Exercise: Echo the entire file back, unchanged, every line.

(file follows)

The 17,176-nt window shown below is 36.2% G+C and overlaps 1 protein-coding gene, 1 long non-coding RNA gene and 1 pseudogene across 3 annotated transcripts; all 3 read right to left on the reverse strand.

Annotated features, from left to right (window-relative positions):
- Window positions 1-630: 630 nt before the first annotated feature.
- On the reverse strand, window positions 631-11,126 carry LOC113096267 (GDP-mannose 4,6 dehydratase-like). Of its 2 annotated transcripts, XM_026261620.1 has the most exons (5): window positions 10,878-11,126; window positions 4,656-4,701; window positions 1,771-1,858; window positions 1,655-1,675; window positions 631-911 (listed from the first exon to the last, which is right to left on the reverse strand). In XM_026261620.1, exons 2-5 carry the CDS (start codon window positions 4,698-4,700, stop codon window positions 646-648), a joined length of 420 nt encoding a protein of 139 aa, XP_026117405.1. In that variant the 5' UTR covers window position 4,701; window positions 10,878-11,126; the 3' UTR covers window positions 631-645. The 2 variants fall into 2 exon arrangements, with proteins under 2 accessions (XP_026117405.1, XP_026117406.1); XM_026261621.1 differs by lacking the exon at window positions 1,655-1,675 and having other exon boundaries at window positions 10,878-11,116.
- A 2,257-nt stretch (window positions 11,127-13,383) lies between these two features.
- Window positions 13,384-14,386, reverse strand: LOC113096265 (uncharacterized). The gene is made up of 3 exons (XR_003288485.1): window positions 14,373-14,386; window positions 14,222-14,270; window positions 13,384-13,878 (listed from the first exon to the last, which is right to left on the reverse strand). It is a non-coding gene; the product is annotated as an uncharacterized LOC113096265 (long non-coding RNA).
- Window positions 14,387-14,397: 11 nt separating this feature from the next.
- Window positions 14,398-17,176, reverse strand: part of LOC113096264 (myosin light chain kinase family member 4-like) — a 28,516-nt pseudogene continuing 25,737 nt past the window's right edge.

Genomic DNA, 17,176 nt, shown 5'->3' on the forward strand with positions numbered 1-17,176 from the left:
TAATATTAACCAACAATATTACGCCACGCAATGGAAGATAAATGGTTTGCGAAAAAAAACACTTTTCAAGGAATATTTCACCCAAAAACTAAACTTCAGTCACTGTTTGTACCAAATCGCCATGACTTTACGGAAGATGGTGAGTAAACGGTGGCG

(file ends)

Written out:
The 17,176-nt window shown below is 36.2% G+C and overlaps 1 protein-coding gene, 1 long non-coding RNA gene and 1 pseudogene across 3 annotated transcripts; all 3 read right to left on the reverse strand.

Annotated features, from left to right (window-relative positions):
- Window positions 1-630: 630 nt before the first annotated feature.
- On the reverse strand, window positions 631-11,126 carry LOC113096267 (GDP-mannose 4,6 dehydratase-like). Of its 2 annotated transcripts, XM_026261620.1 has the most exons (5): window positions 10,878-11,126; window positions 4,656-4,701; window positions 1,771-1,858; window positions 1,655-1,675; window positions 631-911 (listed from the first exon to the last, which is right to left on the reverse strand). In XM_026261620.1, exons 2-5 carry the CDS (start codon window positions 4,698-4,700, stop codon window positions 646-648), a joined length of 420 nt encoding a protein of 139 aa, XP_026117405.1. In that variant the 5' UTR covers window position 4,701; window positions 10,878-11,126; the 3' UTR covers window positions 631-645. The 2 variants fall into 2 exon arrangements, with proteins under 2 accessions (XP_026117405.1, XP_026117406.1); XM_026261621.1 differs by lacking the exon at window positions 1,655-1,675 and having other exon boundaries at window positions 10,878-11,116.
- A 2,257-nt stretch (window positions 11,127-13,383) lies between these two features.
- Window positions 13,384-14,386, reverse strand: LOC113096265 (uncharacterized). The gene is made up of 3 exons (XR_003288485.1): window positions 14,373-14,386; window positions 14,222-14,270; window positions 13,384-13,878 (listed from the first exon to the last, which is right to left on the reverse strand). It is a non-coding gene; the product is annotated as an uncharacterized LOC113096265 (long non-coding RNA).
- Window positions 14,387-14,397: 11 nt separating this feature from the next.
- Window positions 14,398-17,176, reverse strand: part of LOC113096264 (myosin light chain kinase family member 4-like) — a 28,516-nt pseudogene continuing 25,737 nt past the window's right edge.

Genomic DNA, 17,176 nt, shown 5'->3' on the forward strand with positions numbered 1-17,176 from the left:
TAATATTAACCAACAATATTACGCCACGCAATGGAAGATAAATGGTTTGCGAAAAAAAACACTTTTCAAGGAATATTTCACCCAAAAACTAAACTTCAGTCACTGTTTGTACCAAATCGCCATGACTTTACGGAAGATGGTGAGTAAACGGTGGCG